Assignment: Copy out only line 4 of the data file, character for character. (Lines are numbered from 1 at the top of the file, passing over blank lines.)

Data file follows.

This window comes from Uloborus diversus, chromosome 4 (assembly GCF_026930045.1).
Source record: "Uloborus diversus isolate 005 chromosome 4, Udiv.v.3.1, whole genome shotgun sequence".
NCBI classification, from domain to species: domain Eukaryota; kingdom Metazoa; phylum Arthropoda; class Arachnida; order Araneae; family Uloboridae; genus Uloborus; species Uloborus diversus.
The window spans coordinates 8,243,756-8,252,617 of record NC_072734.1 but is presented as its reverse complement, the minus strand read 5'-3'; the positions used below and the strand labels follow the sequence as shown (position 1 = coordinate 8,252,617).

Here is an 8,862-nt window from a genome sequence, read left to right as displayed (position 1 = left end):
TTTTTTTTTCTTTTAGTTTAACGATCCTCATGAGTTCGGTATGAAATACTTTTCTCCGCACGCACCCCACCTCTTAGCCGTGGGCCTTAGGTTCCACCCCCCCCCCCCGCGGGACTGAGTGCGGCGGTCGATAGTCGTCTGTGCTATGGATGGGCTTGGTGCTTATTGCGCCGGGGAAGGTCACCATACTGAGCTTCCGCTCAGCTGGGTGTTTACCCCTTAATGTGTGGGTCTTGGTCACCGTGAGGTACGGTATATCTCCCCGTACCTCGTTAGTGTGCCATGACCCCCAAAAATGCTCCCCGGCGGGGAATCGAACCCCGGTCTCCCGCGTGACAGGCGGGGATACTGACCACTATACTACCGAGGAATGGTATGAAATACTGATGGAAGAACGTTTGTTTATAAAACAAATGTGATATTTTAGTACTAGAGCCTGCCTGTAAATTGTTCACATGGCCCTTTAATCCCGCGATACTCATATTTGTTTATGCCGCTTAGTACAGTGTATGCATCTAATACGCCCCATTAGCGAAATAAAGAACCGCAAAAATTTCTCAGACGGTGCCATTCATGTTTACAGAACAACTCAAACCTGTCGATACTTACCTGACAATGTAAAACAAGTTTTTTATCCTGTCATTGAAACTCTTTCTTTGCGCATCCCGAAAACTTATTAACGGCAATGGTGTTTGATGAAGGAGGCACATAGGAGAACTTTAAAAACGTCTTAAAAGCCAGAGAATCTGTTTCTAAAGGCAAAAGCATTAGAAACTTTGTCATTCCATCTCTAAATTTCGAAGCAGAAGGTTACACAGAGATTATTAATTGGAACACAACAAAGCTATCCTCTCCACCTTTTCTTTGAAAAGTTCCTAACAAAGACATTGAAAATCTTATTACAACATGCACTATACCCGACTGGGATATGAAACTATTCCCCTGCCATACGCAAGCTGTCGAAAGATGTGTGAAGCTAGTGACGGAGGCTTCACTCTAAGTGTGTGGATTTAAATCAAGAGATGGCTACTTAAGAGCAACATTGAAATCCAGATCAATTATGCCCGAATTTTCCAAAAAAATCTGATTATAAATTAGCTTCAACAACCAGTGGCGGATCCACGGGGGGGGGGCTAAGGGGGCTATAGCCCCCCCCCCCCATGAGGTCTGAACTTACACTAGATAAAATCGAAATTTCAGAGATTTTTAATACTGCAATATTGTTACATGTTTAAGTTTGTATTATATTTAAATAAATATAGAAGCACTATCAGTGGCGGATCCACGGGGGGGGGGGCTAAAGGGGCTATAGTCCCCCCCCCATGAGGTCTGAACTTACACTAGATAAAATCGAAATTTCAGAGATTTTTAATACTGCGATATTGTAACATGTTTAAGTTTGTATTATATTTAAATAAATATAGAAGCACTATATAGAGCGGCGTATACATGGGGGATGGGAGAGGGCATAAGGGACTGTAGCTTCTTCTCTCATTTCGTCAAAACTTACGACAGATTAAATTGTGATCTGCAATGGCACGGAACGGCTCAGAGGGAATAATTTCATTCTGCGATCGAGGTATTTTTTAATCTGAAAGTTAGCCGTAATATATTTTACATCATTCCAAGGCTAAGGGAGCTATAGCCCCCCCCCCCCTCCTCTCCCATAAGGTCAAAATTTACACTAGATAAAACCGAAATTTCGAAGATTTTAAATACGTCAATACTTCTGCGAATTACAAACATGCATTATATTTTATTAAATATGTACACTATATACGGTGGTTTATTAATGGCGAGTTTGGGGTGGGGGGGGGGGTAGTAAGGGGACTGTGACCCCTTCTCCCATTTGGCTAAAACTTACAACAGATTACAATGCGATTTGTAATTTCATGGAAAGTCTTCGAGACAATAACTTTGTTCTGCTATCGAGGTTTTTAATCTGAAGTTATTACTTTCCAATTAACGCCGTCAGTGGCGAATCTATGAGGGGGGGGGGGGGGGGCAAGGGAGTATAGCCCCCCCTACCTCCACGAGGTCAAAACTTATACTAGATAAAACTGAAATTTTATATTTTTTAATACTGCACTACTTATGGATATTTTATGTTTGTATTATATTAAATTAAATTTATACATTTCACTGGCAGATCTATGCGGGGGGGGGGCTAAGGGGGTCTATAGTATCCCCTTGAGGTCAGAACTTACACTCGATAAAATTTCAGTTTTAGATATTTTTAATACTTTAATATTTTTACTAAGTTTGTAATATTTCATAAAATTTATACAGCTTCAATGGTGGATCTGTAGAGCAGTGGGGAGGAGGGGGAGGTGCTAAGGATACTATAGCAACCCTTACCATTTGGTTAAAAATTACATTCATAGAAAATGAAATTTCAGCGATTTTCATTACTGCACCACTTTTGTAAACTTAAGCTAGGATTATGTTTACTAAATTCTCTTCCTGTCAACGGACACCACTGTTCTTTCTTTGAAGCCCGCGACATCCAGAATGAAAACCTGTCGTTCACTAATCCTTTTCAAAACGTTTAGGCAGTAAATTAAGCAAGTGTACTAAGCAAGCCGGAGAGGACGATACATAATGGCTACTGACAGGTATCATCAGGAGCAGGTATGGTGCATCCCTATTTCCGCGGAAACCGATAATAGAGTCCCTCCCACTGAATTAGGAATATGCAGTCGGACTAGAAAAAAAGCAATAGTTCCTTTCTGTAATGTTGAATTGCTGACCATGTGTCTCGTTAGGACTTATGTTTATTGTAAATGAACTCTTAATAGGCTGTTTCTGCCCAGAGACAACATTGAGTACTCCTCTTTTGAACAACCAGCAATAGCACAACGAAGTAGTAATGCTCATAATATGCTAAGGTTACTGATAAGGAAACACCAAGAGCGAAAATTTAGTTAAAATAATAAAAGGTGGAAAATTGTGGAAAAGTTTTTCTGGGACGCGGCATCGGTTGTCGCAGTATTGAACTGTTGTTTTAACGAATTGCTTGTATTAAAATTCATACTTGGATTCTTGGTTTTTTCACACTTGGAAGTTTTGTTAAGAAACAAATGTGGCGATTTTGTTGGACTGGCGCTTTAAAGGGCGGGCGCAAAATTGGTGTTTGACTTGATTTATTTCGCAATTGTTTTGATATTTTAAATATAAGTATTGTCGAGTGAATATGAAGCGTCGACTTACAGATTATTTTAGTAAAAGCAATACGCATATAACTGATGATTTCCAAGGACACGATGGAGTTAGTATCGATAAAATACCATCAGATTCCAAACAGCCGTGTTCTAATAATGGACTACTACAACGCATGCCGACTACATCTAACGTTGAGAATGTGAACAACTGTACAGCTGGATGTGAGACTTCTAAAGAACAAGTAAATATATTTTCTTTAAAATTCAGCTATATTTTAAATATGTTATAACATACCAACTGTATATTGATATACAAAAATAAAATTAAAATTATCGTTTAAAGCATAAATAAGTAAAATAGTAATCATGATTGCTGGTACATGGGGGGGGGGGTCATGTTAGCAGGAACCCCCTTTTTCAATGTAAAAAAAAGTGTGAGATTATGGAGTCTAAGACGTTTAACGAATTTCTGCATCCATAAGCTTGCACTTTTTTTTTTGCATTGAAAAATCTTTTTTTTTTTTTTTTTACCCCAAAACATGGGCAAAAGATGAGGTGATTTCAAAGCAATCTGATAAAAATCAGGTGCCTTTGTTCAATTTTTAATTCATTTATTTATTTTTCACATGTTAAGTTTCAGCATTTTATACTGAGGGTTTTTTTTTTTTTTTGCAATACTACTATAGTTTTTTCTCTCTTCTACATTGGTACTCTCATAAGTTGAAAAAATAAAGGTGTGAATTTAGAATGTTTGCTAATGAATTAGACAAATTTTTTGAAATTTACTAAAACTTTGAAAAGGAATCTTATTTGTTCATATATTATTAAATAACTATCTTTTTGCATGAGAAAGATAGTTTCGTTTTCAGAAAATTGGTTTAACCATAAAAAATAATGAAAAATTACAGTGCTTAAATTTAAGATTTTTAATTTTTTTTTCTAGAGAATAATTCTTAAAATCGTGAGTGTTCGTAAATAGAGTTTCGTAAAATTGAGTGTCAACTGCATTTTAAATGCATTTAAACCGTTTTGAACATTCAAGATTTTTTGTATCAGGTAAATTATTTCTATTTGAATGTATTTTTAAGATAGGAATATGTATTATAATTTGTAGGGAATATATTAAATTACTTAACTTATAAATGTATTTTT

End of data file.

The window spans coordinates 8,243,756-8,252,617 of record NC_072734.1 but is presented as its reverse complement, the minus strand read 5'-3'; the positions used below and the strand labels follow the sequence as shown (position 1 = coordinate 8,252,617).